“Morris is changing his euphemisms. He used to call the ethnic cleansing of Palestine ‘transfer’ (although he had a Freudian slip on “cleanse” […]) but now […] he’s calling it “’separation of populations’. This is precious, really. It also points a dark and sinister finger at the notion of ‘separation’ which has become a very central code-word for Zionist leftists and centrists. This ‘separation’, suggested also by other more colorful euphemisms such as “divorce”, has also been a central talking point for people like the late Amos Oz. So here, Morris, who also wants to somehow be known as a leftist, is making clear that ‘separation’ is part of a genocidal scheme. He would not call it genocidal, and he denies that what he’s describing is ethnic cleansing, but that’s what it really is […]

      “Morris says that the only point of the ‘diplomatic game’ is to keep up an appearance, in order to ‘retain the West’s sympathy’. Yes, you heard it here. The ‘peace process’ serves no other function than that of a ‘diplomatic game’. […]

      “As a liberal Zionist, Morris portrays the classical contradiction of the ethnic-cleanser who seeks to portray himself as a liberal (so he calls the ethnic cleansing ‘transfer’ and then ‘separation’). Furthermore, Morris the historian appears to face the contradiction of having made findings that point to a genocidal scheme, yet faced with a need to minimize this so that it would not apply to the Zionist case. It’s as if Morris the Zionist pundit is constantly interfering with the work of Morris the historian. So when it comes to Turkish perpetration of genocide, it’s ok for him to call it that. But in the Zionist case, the findings need to be toned down in their overall moral appraisal. […]

      “Since his bias to exonerate the Zionist project is so great, Morris the Zionist sheds a huge shadow of historical revisionism upon Morris the supposed forensic historian.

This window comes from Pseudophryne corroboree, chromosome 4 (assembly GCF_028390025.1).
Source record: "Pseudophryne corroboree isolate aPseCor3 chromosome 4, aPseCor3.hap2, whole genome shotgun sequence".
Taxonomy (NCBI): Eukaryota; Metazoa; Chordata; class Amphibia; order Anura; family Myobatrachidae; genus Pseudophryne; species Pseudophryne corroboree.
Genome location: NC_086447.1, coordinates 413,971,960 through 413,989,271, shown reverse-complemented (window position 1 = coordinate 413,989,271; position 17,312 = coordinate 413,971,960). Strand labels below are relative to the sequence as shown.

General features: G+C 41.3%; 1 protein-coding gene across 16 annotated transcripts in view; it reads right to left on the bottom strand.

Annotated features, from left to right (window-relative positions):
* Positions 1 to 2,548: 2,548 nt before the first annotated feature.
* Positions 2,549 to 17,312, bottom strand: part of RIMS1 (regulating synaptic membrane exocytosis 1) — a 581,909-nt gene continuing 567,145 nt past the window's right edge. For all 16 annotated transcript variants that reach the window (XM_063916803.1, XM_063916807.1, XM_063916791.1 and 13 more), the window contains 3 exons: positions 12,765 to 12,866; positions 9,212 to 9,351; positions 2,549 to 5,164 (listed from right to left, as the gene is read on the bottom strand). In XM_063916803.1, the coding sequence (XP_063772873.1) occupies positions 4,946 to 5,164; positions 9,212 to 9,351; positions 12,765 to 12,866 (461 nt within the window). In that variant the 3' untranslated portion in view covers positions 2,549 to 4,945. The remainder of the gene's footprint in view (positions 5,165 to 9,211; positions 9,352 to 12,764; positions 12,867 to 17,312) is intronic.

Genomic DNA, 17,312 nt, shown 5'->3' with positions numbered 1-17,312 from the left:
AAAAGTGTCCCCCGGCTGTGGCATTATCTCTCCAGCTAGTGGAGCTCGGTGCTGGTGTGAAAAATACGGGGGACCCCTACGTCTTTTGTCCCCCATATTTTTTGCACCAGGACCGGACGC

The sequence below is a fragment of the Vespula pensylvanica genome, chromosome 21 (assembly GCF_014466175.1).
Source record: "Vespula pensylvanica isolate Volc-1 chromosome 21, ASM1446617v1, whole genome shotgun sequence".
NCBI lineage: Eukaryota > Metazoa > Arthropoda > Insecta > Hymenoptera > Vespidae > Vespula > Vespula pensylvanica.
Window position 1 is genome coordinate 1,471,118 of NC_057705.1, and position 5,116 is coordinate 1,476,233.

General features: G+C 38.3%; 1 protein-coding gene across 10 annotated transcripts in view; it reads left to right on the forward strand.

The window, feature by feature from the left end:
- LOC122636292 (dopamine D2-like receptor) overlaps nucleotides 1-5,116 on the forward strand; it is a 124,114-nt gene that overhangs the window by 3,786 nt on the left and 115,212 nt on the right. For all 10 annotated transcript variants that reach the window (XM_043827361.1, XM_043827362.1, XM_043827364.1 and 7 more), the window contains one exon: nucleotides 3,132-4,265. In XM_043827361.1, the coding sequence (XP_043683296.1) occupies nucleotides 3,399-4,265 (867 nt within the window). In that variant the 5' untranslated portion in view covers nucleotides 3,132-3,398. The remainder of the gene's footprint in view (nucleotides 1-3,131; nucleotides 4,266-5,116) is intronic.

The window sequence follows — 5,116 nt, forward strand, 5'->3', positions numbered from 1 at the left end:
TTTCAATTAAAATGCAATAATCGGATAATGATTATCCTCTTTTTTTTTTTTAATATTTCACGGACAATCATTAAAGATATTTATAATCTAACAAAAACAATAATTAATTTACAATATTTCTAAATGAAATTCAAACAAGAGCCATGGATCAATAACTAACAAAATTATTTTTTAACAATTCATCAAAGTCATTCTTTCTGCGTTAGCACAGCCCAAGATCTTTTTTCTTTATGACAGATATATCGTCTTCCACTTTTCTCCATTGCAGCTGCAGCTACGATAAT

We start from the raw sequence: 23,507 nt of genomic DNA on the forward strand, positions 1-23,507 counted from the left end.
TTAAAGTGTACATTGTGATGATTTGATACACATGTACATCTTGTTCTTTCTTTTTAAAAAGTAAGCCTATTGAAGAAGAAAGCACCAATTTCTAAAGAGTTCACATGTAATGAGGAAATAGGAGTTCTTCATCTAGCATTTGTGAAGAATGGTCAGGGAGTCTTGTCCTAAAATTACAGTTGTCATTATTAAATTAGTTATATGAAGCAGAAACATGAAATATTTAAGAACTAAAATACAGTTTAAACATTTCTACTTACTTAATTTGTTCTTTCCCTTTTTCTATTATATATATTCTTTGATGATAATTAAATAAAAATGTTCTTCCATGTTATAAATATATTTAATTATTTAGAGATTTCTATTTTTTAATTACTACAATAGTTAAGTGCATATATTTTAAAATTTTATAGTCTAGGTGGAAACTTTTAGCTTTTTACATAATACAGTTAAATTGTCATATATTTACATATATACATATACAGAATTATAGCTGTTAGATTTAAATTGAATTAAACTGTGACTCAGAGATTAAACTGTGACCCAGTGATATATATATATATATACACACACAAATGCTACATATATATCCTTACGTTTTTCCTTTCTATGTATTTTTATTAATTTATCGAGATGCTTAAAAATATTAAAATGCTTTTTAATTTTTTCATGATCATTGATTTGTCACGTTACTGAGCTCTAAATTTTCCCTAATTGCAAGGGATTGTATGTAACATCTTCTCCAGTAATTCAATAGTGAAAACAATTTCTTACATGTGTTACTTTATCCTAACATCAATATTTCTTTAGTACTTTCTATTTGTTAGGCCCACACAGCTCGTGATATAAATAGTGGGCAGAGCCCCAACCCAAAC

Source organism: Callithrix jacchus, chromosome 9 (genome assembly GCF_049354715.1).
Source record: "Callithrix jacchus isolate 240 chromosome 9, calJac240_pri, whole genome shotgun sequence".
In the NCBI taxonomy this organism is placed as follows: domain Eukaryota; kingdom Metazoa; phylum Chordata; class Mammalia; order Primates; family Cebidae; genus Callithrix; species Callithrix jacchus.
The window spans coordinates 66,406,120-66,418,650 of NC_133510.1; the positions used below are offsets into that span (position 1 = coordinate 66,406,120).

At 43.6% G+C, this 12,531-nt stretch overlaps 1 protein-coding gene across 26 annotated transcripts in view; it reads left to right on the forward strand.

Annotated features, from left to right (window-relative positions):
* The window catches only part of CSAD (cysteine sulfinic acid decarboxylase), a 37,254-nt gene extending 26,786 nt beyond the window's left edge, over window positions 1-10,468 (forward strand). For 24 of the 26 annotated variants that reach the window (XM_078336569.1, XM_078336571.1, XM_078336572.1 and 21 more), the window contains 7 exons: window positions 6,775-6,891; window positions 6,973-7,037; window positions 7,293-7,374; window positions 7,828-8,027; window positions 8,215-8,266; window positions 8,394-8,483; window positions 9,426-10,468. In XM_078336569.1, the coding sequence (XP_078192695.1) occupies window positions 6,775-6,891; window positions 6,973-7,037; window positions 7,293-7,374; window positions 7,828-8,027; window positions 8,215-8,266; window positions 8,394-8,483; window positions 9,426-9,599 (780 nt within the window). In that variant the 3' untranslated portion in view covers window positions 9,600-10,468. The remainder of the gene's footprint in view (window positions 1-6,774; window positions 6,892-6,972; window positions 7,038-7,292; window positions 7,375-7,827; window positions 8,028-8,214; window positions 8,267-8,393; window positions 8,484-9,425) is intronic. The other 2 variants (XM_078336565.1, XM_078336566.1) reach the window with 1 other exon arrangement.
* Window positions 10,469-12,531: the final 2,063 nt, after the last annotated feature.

“I would like to thank Morris for uncovering Turkish genocide. But seeing how he simultaneously whitewashes Zionist crimes, this leads me to believe that Morris has an insidious political agenda with this uncovering – to dwarf the crimes of the Zionist venture. Knowing that mere numeric comparison cannot suffice to hide the Zionist crimes, Morris also resorts to historical revisionism, even of his own findings. He even advocates that it didn’t go far enough then – there should have been a complete ‘separation of populations’…

      “But Morris can’t even separate Morris the Zionist from Morris the historian. So in the end, at least for me, he’s just Benny Morris, the racist, genocidal ethnic cleanser.”

      Israeli historian Benny Morris doubles down on his advocacy for ethnic cleansing
      By Jonathan Ofir
      https://mondoweiss.net/2019/01/historian-advocacy-cleasning/

    • OlyaPola
      April 26, 2019 at 12:04

      “As the US-Saudi-Israeli Axis prepares to launch its next war to “secure the realm”, it is important to understand the meaning of the word “separation” that is increasingly prevalent in Israeli political discourse.”

      If something is extant and has been for some period neither preparation to launch, nor launching, nor next is an option.

      Spectators tend to ponder their projected holograms of what is/will be through prisms of being practitioners as illustrated in the link below.

      https://therealnews.com/stories/u-s-hoped-putin-would-be-a-sober-yeltsin-rai-with-stephen-cohen-3-5
      although the currency requires extension to include but not be limited to, the Mr. Yeltsin/Mr. Zhirinovsky roadshow which enjoyed an attentive audience.

      Some practitioners in co-operation tend to ponder how to address Gordian knots with the minimum of blowback which includes but is not limited to what is, thereby facilitating what can be through lateral processes of evaluated/modified implementation.

      Some other practitioners attempt to emulate previous practices of how to address Gordian knots with the maximum of blowback since such is perceived to be fit for their purpose based on past experience – tribute bands such as Benny and the Jets enjoying a limited repetoire-, which through attempts at implementation encourage some practitioners in co-operation to render some other practitioners spectators pondering holograms of their own projection of what is/will be in “discourse” of belief to bridge doubt, as even pondered in a limited way in the public domain linked below.

      https://therealnews.com/stories/trumps-latest-iran-sanctions-show-an-unraveling-of-us-foreign-policy

      Practioners pondering “How to drown a drowning man with the minimum of blowback?” have noted that those bound together drown faster thereby minimising blowback, and hence are not unduly apprehensive if some other practitioners seek to test their “hypotheses”.

    • OlyaPola
      April 26, 2019 at 12:08

      And why Euclid was wrong – the shortest distance between points is not a straight line.

      Enjoy your journey.

    • hamparsoum agop torossian
      April 28, 2019 at 18:11